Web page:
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Alexandrea Weis: Ode to My Ghosts

Alexandrea Weis: Ode to My Ghosts

I’m often asked why I write so much about spine-tingling spirits. If you’ve ever strolled the streets of my hometown, you would understand. Ghost tours clog sidewalks, FOR SALE signs warn of haunted houses, and the locals love to scare tourists with spooky tales. That’s the way of things in New Orleans. Living with ethereal visitors is as commonplace as beignets and showers every summer afternoon. There isn’t a home, shop, hotel, restaurant, bar, or street corner that has escaped having at least one eerie brush with the dead.

My introduction to the other side began at an early age. I grew up in a haunted Creole cottage in the French Quarter on Dumaine Street. Ghoulish happenings were the norm. I had so many unearthly run-ins that they became the status quo. Banging on walls, flashes out of the corner of my eye, and even strange voices calling my name in the wee hours were common. Lights would flicker on and off, and the spirits were fond of playing with televisions. I took it in stride.

But what I enjoyed most were the stories I learned from neighbors about our uninvited guests. They were scandalous accounts of heartbreak and ruin suffered by those who lived, loved, and died in our home. Once I became acquainted with the tragedies behind the hauntings and saw the names of the former occupants in historical documents, I was no longer afraid but intrigued. They weren’t intangible entities anymore but people. Their odd activity turned into a friendly reminder that the dead are just like the living—they want to be heard.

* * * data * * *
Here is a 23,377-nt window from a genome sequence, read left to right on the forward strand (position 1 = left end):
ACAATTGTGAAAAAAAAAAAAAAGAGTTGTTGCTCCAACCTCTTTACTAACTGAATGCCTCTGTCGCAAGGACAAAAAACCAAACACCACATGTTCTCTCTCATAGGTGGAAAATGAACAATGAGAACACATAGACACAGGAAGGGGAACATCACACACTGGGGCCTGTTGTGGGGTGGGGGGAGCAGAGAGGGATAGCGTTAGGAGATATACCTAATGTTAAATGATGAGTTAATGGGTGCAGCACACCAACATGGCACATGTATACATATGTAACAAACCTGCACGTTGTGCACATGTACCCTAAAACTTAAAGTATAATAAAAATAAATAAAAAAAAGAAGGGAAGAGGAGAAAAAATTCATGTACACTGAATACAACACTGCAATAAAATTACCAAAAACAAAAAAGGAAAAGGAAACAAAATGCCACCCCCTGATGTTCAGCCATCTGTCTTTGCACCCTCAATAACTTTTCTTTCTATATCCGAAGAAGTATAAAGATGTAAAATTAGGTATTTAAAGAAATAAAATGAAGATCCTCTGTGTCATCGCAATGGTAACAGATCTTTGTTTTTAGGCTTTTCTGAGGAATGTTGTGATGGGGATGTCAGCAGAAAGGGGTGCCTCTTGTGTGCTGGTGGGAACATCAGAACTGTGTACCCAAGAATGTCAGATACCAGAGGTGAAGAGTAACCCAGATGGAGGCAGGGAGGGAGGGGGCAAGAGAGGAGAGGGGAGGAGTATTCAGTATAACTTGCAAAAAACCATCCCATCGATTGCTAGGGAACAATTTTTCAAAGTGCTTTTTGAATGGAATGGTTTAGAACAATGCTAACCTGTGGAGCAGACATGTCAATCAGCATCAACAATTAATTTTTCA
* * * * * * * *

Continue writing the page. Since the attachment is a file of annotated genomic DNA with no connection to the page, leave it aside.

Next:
Those close ties with the past made every apparition and their story matter to me. So when I began writing, I gravitated to what I knew best—ghosts. I approach the supernatural in a way that makes the unreal seem real. Thanks to my upbringing, I have a healthy respect for the strange, the unusual, and the dead. I try to weave that regard into most of my books, even the romances. I see my tales as a continuation of the ones that filled my head as a child.

When not writing about New Orleans, I strive to incorporate the lore and ghostly legends of the area where a story is set. It adds what we call Lagniappe—a little something extra—to every work of fiction.

This also applies to my newest release, River of Ashes, book one in the St. Benedict series. The town of St. Benedict, set along the banks of the Bogue Falaya River, has a lot in common with New Orleans because ghosts, curses, and scary legends abound. With a remarkable history steeped in dark sagas of lust and murder, St. Benedict has the same balmy essence and sultry energy as The Crescent City.

Almost two hundred years of love, loss, suffering, and happiness are pressed into every oak tree and grain of sand along the Bogue Falaya River. It makes St. Benedict a spooky and unique place, but it would never have come into existence without the macabre lore and floating apparitions that saturated my childhood. Many may find my encounters farfetched, even frightening. But to me, they were a gift because I would not be the writer I am today without them.

River of Ashes is published by Vesuvian Books on 2 August 2022

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